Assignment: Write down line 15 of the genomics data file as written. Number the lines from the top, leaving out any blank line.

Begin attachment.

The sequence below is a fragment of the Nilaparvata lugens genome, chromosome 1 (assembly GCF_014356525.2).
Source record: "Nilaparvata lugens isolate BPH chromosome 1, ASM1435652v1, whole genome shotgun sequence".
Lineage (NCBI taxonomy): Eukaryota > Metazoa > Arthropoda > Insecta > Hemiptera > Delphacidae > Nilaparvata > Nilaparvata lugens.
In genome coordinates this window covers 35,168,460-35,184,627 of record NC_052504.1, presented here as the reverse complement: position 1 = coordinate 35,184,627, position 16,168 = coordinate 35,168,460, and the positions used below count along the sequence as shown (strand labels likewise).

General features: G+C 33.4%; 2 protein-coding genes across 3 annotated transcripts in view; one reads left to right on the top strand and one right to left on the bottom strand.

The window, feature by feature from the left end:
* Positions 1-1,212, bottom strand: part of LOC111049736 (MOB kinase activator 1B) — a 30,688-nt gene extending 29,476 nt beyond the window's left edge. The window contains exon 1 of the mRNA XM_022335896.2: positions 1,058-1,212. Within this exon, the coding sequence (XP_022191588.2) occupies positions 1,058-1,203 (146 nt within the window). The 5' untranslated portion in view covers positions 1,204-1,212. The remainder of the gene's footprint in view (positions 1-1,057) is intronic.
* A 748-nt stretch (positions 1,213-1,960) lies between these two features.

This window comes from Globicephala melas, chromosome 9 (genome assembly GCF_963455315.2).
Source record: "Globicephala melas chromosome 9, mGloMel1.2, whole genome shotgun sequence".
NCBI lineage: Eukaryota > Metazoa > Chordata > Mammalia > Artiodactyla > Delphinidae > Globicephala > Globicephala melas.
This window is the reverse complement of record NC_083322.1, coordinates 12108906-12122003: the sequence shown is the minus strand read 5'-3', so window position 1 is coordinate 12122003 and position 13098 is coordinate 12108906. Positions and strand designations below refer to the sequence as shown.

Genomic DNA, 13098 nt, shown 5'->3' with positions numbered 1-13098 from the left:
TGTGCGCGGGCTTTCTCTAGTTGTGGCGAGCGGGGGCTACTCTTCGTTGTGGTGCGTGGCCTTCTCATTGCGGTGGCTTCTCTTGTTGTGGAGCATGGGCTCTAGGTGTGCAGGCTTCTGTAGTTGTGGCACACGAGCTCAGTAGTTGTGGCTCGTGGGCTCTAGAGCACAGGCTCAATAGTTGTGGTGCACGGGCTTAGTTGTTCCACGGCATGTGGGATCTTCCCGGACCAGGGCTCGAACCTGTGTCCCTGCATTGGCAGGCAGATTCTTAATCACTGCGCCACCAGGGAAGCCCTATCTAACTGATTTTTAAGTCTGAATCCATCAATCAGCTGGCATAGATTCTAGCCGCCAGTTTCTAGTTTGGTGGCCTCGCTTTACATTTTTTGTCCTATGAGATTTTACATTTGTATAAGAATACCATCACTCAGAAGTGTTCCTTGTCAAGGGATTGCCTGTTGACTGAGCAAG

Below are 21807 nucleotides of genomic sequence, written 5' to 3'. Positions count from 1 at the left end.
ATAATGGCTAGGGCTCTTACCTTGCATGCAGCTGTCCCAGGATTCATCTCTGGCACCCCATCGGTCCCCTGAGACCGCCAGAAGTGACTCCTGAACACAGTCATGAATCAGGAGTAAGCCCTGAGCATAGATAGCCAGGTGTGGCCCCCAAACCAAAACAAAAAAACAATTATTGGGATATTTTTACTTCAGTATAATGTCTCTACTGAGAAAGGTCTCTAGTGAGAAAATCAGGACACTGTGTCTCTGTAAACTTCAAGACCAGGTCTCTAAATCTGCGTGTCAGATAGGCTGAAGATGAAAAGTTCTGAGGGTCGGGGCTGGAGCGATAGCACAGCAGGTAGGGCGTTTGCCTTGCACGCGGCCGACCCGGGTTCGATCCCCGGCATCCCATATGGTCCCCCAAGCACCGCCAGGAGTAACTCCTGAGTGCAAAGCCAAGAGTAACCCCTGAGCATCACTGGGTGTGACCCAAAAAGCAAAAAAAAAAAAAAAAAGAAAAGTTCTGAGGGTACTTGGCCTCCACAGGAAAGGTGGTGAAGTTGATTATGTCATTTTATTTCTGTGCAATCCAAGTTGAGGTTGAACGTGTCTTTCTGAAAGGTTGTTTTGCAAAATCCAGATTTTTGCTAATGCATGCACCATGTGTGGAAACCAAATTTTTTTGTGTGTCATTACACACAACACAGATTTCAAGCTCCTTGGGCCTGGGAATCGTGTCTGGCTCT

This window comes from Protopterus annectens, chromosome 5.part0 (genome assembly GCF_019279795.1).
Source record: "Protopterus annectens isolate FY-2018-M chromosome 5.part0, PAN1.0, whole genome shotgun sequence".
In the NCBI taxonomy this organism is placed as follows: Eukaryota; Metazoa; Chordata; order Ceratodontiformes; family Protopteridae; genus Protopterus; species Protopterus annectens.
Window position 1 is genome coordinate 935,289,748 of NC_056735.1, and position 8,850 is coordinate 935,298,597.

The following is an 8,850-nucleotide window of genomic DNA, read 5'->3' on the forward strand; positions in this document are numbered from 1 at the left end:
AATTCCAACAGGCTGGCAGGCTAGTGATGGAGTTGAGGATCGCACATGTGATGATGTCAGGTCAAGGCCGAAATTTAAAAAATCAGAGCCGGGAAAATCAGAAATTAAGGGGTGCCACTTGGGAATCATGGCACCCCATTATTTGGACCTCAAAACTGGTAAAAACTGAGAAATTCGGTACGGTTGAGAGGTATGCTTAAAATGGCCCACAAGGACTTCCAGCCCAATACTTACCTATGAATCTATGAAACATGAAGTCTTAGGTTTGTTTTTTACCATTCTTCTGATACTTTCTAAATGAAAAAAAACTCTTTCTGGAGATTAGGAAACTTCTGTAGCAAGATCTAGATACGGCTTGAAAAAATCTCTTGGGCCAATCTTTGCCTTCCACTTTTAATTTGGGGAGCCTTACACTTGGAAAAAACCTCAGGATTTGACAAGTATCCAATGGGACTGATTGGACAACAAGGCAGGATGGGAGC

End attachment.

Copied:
Below are 21807 nucleotides of genomic sequence, written 5' to 3'. Positions count from 1 at the left end.